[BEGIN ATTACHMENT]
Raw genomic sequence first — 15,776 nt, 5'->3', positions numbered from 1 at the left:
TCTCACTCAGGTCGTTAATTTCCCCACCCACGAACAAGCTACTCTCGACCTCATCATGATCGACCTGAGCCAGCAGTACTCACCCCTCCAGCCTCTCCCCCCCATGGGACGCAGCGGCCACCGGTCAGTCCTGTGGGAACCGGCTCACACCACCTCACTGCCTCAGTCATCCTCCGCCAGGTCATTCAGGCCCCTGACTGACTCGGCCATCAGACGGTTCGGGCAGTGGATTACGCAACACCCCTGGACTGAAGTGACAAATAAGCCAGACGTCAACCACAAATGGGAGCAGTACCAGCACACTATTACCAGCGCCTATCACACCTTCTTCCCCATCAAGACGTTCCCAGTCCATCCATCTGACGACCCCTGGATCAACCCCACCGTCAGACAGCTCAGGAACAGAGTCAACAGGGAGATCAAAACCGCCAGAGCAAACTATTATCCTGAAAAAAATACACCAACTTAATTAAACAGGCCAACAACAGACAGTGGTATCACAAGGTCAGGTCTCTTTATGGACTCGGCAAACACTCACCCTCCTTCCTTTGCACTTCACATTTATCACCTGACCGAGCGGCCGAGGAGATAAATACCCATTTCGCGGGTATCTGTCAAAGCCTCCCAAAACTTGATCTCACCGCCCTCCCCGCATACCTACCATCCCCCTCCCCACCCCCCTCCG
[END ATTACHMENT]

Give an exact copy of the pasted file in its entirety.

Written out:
Raw genomic sequence first — 15,776 nt, 5'->3', positions numbered from 1 at the left:
TCTCACTCAGGTCGTTAATTTCCCCACCCACGAACAAGCTACTCTCGACCTCATCATGATCGACCTGAGCCAGCAGTACTCACCCCTCCAGCCTCTCCCCCCCATGGGACGCAGCGGCCACCGGTCAGTCCTGTGGGAACCGGCTCACACCACCTCACTGCCTCAGTCATCCTCCGCCAGGTCATTCAGGCCCCTGACTGACTCGGCCATCAGACGGTTCGGGCAGTGGATTACGCAACACCCCTGGACTGAAGTGACAAATAAGCCAGACGTCAACCACAAATGGGAGCAGTACCAGCACACTATTACCAGCGCCTATCACACCTTCTTCCCCATCAAGACGTTCCCAGTCCATCCATCTGACGACCCCTGGATCAACCCCACCGTCAGACAGCTCAGGAACAGAGTCAACAGGGAGATCAAAACCGCCAGAGCAAACTATTATCCTGAAAAAAATACACCAACTTAATTAAACAGGCCAACAACAGACAGTGGTATCACAAGGTCAGGTCTCTTTATGGACTCGGCAAACACTCACCCTCCTTCCTTTGCACTTCACATTTATCACCTGACCGAGCGGCCGAGGAGATAAATACCCATTTCGCGGGTATCTGTCAAAGCCTCCCAAAACTTGATCTCACCGCCCTCCCCGCATACCTACCATCCCCCTCCCCACCCCCCTCCG